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The Government’s debt-to-GDP mirage

Published:Tuesday | April 28, 2015 | 12:00 AMFayval Williams

During the Budget season in 2013, approximately 16 months after the People's National Party (PNP) Government started its reign, the Ministry of Finance, via the Fiscal Policy Paper dated April 18, 2013, projected the debt-to-gross domestic product (GDP) as follows:

FY2013-14 - 126.7%

FY2014-15 - 119.6%

FY2015-16 - 112.0%

FY2016-17 - 104.7%

This looks like a pretty good debt-to-GDP reduction path. By FY2016-17, the debt-to-GDP ratio should be just a touch above 100 per cent and Jamaica would be well on the path to prosperity.

The truth is, this has not really happened, though the PNP Government keeps proclaiming how good it has been at "bringing down the debt".

The reality is the debt-to-GDP figures have been getting mostly larger. Fast-forward to the Budget season in 2014-15, the actual and projected debt-to-GDP figures are actually worse. At April 17, 2014, as per the Fiscal Policy Paper, the figures were as follows:

FY2013-14 - 131.9% 

FY2014-15 - 129.3% 

FY2015-16 - 122.7% 

FY2016-17 - 114.5%

Now ask yourself the question, is the Government really 'bringing down the debt' or is it just saying it is bringing down the debt? You know the answer.

This Budget year, 2015-16, is no better. The Fiscal Policy Paper dated February 19, 2015, has the debt-to-GDP ratios mostly climbing. The out-turn of 126.7 per cent that was reported in 2013 for FY2013-14 has morphed to 133.3 per cent without any explanation. The 112.0 per cent debt-to-GDP figure for FY2015-16 is now 121.3 per cent, almost 10 percentage points higher than in 2013.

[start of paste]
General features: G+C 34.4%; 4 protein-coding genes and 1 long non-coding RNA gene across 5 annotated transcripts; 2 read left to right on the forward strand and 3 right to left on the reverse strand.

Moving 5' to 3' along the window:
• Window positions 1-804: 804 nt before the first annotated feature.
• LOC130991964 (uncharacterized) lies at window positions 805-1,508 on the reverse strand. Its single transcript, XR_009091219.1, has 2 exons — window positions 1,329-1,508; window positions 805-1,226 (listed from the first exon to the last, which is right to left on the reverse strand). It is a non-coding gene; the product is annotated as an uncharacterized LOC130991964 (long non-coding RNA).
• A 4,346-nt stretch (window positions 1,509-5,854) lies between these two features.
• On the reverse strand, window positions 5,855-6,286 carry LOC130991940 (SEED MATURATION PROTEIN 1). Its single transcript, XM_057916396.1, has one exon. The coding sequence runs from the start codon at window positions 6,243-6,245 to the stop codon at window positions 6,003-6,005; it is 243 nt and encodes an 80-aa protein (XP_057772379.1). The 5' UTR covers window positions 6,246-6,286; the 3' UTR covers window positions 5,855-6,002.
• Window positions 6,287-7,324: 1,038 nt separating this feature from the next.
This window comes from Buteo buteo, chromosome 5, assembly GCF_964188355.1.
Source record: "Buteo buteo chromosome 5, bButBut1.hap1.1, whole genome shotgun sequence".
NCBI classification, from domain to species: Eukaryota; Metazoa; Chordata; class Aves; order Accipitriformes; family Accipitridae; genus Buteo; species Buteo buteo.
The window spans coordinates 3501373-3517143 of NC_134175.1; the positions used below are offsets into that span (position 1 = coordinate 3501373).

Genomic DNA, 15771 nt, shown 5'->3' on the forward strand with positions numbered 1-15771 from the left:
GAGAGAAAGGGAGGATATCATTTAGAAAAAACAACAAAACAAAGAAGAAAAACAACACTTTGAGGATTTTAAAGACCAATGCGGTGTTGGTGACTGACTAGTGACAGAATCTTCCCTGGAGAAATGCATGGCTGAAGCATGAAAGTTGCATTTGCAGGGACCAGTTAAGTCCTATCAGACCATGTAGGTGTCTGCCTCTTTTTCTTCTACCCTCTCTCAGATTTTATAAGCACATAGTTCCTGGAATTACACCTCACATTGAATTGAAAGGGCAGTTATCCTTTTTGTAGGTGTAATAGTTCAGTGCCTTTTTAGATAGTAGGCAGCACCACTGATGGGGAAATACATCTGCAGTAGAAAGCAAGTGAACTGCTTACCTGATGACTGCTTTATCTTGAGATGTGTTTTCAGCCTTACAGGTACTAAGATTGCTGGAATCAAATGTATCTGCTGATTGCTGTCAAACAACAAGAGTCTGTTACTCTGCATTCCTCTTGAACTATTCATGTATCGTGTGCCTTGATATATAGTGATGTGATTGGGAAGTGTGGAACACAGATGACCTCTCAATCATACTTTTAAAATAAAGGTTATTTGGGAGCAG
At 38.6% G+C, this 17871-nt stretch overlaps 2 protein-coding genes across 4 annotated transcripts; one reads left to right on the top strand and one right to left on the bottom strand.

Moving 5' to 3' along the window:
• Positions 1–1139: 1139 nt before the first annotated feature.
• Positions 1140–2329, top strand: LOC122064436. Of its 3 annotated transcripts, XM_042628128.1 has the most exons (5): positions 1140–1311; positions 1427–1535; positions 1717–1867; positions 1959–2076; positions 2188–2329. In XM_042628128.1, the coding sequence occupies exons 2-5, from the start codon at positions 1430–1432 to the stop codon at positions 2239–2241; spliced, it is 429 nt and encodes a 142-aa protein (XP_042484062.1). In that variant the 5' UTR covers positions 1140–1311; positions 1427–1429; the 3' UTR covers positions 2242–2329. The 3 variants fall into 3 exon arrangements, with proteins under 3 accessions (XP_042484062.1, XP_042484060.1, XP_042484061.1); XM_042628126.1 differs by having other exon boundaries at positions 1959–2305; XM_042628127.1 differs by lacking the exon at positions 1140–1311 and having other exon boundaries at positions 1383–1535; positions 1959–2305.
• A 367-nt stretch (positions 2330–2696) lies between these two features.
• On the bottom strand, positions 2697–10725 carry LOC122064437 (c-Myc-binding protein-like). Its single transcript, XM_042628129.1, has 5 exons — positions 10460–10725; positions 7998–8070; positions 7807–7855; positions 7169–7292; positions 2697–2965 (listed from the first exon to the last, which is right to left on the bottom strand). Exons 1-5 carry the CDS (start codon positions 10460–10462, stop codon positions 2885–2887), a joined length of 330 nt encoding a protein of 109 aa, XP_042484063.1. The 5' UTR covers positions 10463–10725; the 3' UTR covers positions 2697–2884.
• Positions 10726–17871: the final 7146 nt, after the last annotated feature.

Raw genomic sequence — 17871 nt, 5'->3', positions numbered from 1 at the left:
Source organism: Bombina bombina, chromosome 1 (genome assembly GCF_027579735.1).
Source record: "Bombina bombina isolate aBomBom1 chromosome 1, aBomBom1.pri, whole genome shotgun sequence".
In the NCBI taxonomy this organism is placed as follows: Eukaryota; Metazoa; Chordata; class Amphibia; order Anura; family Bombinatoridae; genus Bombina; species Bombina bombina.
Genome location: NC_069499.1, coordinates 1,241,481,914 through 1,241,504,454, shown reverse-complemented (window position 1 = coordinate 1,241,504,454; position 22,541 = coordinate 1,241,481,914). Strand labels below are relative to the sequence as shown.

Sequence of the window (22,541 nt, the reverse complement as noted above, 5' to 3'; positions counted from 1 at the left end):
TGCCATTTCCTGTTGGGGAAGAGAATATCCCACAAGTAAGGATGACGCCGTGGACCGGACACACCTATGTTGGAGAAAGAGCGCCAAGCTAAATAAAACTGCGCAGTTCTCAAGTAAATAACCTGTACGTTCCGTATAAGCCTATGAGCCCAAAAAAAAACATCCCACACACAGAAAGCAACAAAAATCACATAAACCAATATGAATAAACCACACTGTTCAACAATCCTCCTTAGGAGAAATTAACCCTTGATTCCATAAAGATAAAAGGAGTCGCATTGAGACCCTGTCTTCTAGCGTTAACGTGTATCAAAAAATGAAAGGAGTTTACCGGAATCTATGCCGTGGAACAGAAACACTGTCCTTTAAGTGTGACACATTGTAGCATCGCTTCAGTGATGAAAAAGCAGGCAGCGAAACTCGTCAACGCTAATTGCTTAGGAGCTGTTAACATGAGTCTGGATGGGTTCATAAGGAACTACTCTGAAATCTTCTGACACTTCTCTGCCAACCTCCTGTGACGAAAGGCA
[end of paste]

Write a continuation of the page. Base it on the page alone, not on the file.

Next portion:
FY2013-14 - 133.3% 

FY2014-15 - 131.6% 

FY2015-16 - 121.3% 

FY2016-17 - 115.7%  

FY2016-17 - 107.4% 

FY2017-18 - 98.5%

This has been a difficult target for the Government because of the havoc the depreciating currency has on the mountain of debt. Between the end of March 2014 and the end of December 2014, depreciation of the currency added $54.8 billion to the debt stock. That is a huge number for which we the taxpayers must bear the additional interest cost. It hurts when one considers that this is money that could have gone into providing better health care, better educational outcomes, and training for the young men and women languishing on the street corners.

Approximately 61 per cent of the total public debt is denominated in foreign currency. This is almost 10 percentage points higher than where the Jamaica Labour Party (JLP) Government left it. A reason the Government gives for continuing to grow the foreign-currency-denominated debt and increase the country's exposure to foreign-exchange risk: "... Some local investors have expressed a desire to hold foreign-currency assets in their portfolios." I was shocked at this explanation.

ratios are all over the place

The debt is the biggest elephant in the room; yet, the ratios are all over the place. Sometimes the debt ratios include the PetroCaribe debt, and sometimes they do not. Sometimes the debt ratios include government-guaranteed debt, and sometimes they do not.

Audley Shaw, the JLP's shadow spokesperson on finance, has called, on many occasions, for the finance minister to stick to one debt ratio, the one the Government has agreed with the IMF.

For clarity, under the IMF's extended fund facility, total debt is defined as central government debt + Bank of Jamaica debt + the net PetroCaribe debt + external and domestic guaranteed debt. Compare this to the Government's calculation, in which it includes only central government debt + Bank of Jamaica debt + external guaranteed debt. Herein lies the massive confusion, whether intended or not.

The debt is like a millstone around all our necks. The Government has said nothing else is as important as reducing the debt. I,therefore, call on the Government to report the debt ratios consistently, once and for all, so that all Jamaicans can follow the progress. No more confusion, please.

- Fayval Williams is deputy spokesperson on finance and member of the JLP's Economic Advisory Council. Email feedback to and